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~ Plain, Simple & Unpretentious Basic White Sauce ~

IMG_2894Melted butter, flour and hot milk.  Whisk it all together with some salt and pepper to taste, simmer it for a few short minutes and you've got basic white sauce.  It's one of the things I learned to make "way back when" in Home Economics, and, the recipe the teacher used was out of a 1960's or '70's edition of the The Fannie Farmer Cookbook, which was kept on a shelf along with a few of her other favorites of the time (The Joy of Cooking, Betty Crocker's Cookbook, etc.).

IMG_2827 IMG_2935< On page 274 of this 1974 edition, Fannie Farmer writes a paragraph about white sauce and home economics, which, I am sure is why our teachers of the time enjoyed referencing it.

Butter + Flour + Milk + Seasoning = Basic White Sauce 

IMG_7034Basic white sauce couldn't be easier to make.  It's sometimes referred to as "cream sauce", because whole milk (not lowfat or skim) is used in its preparation, which, when thickened, takes on a creamy appearance. White sauce is traditionally made by melting butter or oil (never margarine or shortening), adding equal parts of flour (in proportion to the butter) to form a thick, smooth paste (called a "roux"), then whisking in hot, whole milk, until it thickens to the desired consistency (thin, medium or thick), then seasoning, to taste, with salt, pepper (black, white pepper or cayenne), and, bay leaf, clove and/or nutmeg.

In France, white sauce is called béchamel, and, in the 17th Century, in the days before refrigeration, they were the first to realize this very basic sauce could be used to enhance the flavors of a wide variety of foods, extend the shelf life of others, and, disguise the taste of foods that were turning bad.  In Italy, it is called balsamella and is used in dishes like lasagna and stuffed shells.  In Greece, it is called besamel, and is used in recipes like moussaka and pastitsio.  Universally, it's used to add a rich, velvety quality to many dishes and gratins.

The French used white sauce as the base to create a host of other mouthwatering sauces too: creme (w/cream added), nantua (w/seafood added), mornay (w/cheese added), mutarde (w/mustard added), soubise (w/onion added), and, cheddar (w/cheddar cheese added).  It's clear to me why white sauce was taught to us future home cooks in home economics class.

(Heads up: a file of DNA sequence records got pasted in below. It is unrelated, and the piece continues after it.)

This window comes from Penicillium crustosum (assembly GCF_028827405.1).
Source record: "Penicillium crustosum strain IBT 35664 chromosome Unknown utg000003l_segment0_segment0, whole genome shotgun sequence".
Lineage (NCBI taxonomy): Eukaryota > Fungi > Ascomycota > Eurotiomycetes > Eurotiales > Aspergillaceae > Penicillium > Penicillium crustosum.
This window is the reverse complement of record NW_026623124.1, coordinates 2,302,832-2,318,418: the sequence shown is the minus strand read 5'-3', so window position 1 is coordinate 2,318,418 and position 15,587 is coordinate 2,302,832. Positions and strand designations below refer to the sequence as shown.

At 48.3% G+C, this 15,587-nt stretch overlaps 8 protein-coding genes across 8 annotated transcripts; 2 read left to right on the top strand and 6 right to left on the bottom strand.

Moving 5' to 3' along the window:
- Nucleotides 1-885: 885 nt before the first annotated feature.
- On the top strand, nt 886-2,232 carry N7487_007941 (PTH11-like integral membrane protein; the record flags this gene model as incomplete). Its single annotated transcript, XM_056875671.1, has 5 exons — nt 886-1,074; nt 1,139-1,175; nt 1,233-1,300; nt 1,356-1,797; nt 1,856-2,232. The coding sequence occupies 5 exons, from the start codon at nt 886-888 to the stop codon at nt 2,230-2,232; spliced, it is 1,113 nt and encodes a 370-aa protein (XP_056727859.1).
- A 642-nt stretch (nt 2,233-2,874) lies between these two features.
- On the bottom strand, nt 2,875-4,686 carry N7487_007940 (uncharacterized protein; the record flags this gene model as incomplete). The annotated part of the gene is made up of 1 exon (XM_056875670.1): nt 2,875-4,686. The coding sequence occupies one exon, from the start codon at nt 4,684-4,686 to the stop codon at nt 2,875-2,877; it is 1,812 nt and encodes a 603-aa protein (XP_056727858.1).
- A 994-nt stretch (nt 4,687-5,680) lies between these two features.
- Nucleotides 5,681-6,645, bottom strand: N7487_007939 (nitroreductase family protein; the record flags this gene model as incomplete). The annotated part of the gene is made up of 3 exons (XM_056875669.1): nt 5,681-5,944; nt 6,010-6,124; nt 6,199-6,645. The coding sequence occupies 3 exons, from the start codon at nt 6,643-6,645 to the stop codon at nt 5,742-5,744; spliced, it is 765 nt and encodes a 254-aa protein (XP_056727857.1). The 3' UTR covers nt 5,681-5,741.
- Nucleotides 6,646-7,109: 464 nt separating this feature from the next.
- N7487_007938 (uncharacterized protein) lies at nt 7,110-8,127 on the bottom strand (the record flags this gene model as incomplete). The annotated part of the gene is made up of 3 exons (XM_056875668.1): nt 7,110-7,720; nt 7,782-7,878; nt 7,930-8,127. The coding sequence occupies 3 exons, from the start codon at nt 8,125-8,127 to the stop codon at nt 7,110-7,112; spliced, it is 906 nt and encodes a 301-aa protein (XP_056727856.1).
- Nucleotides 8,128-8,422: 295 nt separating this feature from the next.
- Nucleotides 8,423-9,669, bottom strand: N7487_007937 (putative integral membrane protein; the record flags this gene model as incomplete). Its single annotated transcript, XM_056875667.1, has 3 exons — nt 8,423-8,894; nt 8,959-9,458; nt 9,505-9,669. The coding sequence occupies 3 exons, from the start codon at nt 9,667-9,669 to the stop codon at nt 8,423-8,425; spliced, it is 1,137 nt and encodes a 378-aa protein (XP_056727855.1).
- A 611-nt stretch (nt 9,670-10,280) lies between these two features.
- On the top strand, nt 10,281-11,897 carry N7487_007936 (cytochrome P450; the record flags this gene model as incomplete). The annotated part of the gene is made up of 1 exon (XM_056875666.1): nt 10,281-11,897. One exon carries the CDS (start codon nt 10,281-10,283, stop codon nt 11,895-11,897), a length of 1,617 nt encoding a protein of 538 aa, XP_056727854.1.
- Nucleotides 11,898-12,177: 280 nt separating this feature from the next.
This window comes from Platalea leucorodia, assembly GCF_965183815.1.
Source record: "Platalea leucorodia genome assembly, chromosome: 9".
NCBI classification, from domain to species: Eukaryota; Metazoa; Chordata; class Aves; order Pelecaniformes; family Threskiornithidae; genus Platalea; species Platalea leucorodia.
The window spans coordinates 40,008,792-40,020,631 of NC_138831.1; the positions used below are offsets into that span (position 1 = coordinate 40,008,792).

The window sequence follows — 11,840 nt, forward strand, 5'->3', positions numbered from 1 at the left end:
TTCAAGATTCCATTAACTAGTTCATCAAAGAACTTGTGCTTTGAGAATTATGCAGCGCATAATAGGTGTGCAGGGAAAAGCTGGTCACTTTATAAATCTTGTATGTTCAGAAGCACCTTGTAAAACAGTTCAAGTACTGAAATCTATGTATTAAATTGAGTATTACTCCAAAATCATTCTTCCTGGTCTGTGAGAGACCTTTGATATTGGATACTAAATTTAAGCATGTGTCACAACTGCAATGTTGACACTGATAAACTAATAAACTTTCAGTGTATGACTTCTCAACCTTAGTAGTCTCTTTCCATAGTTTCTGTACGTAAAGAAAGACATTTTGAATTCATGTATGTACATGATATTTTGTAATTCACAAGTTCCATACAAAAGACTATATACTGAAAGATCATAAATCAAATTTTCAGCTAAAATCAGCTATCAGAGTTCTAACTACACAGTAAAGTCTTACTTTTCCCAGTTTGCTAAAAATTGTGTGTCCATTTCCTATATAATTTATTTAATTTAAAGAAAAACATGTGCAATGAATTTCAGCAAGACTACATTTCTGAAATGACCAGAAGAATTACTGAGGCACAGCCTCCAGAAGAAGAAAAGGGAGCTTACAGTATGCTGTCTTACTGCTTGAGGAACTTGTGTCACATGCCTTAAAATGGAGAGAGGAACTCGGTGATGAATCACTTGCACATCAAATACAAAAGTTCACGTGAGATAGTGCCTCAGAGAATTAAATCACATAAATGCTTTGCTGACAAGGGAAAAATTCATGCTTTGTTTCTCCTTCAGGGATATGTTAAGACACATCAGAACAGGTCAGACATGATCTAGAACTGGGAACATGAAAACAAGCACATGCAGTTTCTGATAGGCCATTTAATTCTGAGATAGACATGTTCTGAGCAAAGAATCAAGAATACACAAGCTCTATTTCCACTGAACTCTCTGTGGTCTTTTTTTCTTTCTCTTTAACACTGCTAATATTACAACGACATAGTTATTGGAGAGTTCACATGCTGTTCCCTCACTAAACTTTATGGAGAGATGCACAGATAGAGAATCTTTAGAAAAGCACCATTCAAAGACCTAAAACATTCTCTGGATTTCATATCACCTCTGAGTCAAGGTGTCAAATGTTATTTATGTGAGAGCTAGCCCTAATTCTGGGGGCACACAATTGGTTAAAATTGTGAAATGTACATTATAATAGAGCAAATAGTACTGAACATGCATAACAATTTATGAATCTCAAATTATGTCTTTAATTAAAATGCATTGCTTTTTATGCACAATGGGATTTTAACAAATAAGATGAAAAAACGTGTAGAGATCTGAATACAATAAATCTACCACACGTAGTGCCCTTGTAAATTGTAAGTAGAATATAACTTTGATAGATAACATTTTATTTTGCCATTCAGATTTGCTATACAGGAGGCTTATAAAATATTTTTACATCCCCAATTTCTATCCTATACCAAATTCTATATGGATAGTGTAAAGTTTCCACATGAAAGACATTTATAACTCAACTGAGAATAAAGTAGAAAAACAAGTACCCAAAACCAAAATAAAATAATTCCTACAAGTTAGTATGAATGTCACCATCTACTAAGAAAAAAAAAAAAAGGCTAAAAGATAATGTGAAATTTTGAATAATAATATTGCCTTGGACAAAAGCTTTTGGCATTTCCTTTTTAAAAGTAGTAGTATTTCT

IMG_28542  cups whole milk, heated on the stovetop or in the microwave

4  tablespoons salted or unsalted butter, your choice

4  tablespoons, unbleached all-purpose flour

1/8  teaspoon cayenne pepper

1/16  teaspoon ground nutmeg (optional)

freshly-ground sea salt & peppercorn blend, about 40 coarse-grinds each and more salt if using unsalted butter

IMG_2864 IMG_2871 IMG_2873 IMG_2876~Step 1.  In a small saucepan on the stovetop or in a 2-cup measuring container in the microwave, heat the milk to steaming, not boiling.  Set aside.  Immediately:

Step 2.  In a 4-quart saucepan, melt the butter over low heat.  Increase heat to medium and add all of the flour.  Whisking constantly, cook until the smooth paste begins to bubble, controlling the heat to make sure is does not brown, and, continue to cook a full 1 1/2-2 minutes.

Note:  It's important to allow this to bubble for 1 1/2-2 minutes because, if it does not, the white sauce will have a floury taste to it.  While whisking constantly, I just keep lifting the saucepan up and down, on and off the heat, to keep it bubbling without browning for the full 2 minutes.

IMG_2878~ Step 3.  Add the hot milk and continue to whisk constantly as the sauce thickens and comes to a gentle, steady simmer.  

Once simmering, add the cayenne pepper, optional nutmeg and season to taste with freshly-ground sea salt and peppercorn blend (I use about 40 grinds each).  

Remove from heat when desired consistency is reached.

IMG_7051~ Step 4.  Use immediately, as directed, or, transfer to a 2-cup container and cover with plastic wrap, placing the wrap directly on the surface of the sauce to prevent a rubbery skin from forming.  Cool to warm or room temperature, or, refrigerate overnight.  Return to room temp and reheat gently, whisking in 1/4-1/2 cup additional hot milk to control consistency.

Simply, silky-smooth & sumptuously creamy:

IMG_2893Plain, Simple & Unpretentious Basic White Sauce:  Recipe yields 2 cups.

Special Equipment List:  4-quart saucepan, preferably nonstick; whisk; 2-cup measuring container; large spoon; plastic wrap

PICT0002Cook's Note:  You can find my detailed instructions for ~ How to: Make a Roux & Slurry (to Thicken Foods) ~ in Category 15.  Rouxs and slurries are really easy and great techniques to know too.

"We are all in this food world together." ~ Melanie Preschutti

(Recipe, Commentary and Photos courtesy of Melanie's Kitchen/Copyright 2016)


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